decor8: How would you describe your style?
Karen: I use blend of styles. Since I have so much experience having worked for still life, fashion and interior, and food photographers, my strengths are varied. I am good with still life, excellent at documentary photography, portraiture, and proficient with using strobe lighting as well as natural light. I’m good with a light meter, and rarely get the exposure wrong! I love to use my people skills to arrange a portrait session, but I also like to hide out and use my long lens to capture intimate and emotional moments at the wedding. Most of the wedding is spent shooting documentary style candids.
decor8: How did you develop your style?
Karen: By observing a ton of professional photographers. But also by trying every camera and lighting technique first too! I worked with Mary Ellen Mark, Sheila Metzner, Victor Schrager (for 3 years), Sandi Fellman, Sany Skogland, Anna Williams, Sang An, Steven Lewis, and Bill Abramowicz, before branching off and starting my own business…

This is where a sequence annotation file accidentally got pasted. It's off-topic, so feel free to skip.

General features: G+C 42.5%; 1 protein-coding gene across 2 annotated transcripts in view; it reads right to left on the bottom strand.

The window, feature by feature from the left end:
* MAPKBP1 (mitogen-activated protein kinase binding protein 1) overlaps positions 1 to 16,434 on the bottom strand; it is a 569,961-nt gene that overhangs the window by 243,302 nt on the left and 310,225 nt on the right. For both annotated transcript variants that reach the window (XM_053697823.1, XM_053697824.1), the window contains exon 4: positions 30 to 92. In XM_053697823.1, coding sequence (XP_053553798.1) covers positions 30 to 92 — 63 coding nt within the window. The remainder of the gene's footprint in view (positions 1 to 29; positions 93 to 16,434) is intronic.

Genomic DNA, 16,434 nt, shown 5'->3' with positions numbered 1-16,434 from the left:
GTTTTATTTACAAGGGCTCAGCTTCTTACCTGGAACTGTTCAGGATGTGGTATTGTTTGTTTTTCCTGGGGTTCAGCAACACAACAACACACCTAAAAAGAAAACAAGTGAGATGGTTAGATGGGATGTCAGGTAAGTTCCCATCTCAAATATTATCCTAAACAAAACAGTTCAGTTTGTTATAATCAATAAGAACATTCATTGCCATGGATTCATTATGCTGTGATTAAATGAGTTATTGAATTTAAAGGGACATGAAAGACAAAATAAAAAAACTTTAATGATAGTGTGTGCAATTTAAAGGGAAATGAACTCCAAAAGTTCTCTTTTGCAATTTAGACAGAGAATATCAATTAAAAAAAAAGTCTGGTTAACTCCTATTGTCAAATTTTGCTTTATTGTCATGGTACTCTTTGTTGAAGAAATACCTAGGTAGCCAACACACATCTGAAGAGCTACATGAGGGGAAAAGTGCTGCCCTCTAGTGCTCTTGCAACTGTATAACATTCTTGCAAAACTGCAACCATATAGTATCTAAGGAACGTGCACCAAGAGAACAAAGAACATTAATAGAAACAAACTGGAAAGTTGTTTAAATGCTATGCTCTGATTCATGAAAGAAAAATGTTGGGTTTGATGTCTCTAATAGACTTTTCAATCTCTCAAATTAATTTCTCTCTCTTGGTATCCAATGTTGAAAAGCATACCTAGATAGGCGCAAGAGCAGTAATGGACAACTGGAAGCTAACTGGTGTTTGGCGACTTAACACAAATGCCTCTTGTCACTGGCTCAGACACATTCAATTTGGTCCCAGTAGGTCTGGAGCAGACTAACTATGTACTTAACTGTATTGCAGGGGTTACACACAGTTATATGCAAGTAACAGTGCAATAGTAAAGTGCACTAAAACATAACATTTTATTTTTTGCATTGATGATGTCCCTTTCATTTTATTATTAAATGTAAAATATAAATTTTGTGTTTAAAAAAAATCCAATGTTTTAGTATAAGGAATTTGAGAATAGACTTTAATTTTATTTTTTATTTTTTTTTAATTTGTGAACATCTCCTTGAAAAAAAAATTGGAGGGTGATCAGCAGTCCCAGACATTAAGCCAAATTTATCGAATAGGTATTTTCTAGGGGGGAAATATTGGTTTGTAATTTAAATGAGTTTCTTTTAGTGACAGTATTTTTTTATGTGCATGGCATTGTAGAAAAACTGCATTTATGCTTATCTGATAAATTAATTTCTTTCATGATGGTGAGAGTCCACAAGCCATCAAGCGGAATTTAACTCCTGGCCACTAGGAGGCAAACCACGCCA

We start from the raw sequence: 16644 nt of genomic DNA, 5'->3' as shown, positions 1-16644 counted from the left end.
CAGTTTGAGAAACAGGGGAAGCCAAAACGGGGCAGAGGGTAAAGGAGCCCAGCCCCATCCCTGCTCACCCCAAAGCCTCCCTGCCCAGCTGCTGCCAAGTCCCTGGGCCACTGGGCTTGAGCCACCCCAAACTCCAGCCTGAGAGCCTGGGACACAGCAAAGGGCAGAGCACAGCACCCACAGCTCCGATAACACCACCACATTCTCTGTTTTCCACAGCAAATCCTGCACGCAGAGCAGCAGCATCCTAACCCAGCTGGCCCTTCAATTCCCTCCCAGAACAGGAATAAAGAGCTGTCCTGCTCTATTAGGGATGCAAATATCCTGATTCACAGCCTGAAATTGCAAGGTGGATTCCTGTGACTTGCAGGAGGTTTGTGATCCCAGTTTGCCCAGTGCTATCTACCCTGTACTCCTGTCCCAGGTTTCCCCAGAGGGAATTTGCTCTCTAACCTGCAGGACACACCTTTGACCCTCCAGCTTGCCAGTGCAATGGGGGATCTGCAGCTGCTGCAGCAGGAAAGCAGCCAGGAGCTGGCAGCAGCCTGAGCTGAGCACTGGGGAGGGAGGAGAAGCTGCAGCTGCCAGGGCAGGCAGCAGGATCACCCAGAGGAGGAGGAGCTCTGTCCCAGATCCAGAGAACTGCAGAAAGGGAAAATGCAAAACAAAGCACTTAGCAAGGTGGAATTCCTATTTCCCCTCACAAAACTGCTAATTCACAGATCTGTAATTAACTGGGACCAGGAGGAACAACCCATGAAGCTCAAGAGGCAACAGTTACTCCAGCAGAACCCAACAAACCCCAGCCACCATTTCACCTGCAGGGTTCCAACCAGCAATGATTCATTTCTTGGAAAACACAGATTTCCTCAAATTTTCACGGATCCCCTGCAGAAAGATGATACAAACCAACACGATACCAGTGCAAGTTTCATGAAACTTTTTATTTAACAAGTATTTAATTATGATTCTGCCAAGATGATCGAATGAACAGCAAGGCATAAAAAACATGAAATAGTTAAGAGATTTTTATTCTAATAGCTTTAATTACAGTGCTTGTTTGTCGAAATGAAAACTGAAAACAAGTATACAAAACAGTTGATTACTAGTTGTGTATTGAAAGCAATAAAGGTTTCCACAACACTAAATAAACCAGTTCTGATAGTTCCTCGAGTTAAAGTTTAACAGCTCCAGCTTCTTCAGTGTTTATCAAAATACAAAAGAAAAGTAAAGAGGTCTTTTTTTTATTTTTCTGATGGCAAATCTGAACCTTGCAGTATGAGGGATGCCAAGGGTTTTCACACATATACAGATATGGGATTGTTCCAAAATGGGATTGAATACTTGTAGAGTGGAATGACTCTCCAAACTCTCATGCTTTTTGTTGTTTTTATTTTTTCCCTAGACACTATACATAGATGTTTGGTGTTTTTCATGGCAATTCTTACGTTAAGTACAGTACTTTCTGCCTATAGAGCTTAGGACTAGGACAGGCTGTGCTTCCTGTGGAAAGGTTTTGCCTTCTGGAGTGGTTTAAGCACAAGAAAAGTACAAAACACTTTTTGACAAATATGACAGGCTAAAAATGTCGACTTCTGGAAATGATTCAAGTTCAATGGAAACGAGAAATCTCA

decor8: In addition to weddings, I noticed that you’re a food photographer and that you have a additional website for that. Can you please tell us more?
Karen: Yes, I’m also a food photographer, having assisted for Victor Schrager for 3 years before starting my own business (he won the James Beard award here in NYC for best food photography in a cookbook) and I learned a ton from him about shooting large format (8×10 film) and the use of strobe lighting to make an image look really natural. I shot a cookbook published by Houghton Mifflin (The Way We Cook) a couple of years ago, and I have also photographed Gourmet Magazine’s editor Ruth Reichl, and 4-5 other famous chefs here in NYC and Boston (Ming Tsai of the TV show Simply Ming, Marcus Samuelsson, Michael Psilakis, etc…)
decor8: But your focus still tends to be on weddings, why?
Karen: I have no choice but to focus on Weddings! They consume me, but I love them! I like shooting weddings because they incorporate so many of my skills. I feel that my talents are multi-faceted and I am able to quickly change my style depending on the situation, the event, and the lighting at that particular event.
decor8: What are 6 things that make your work stand out?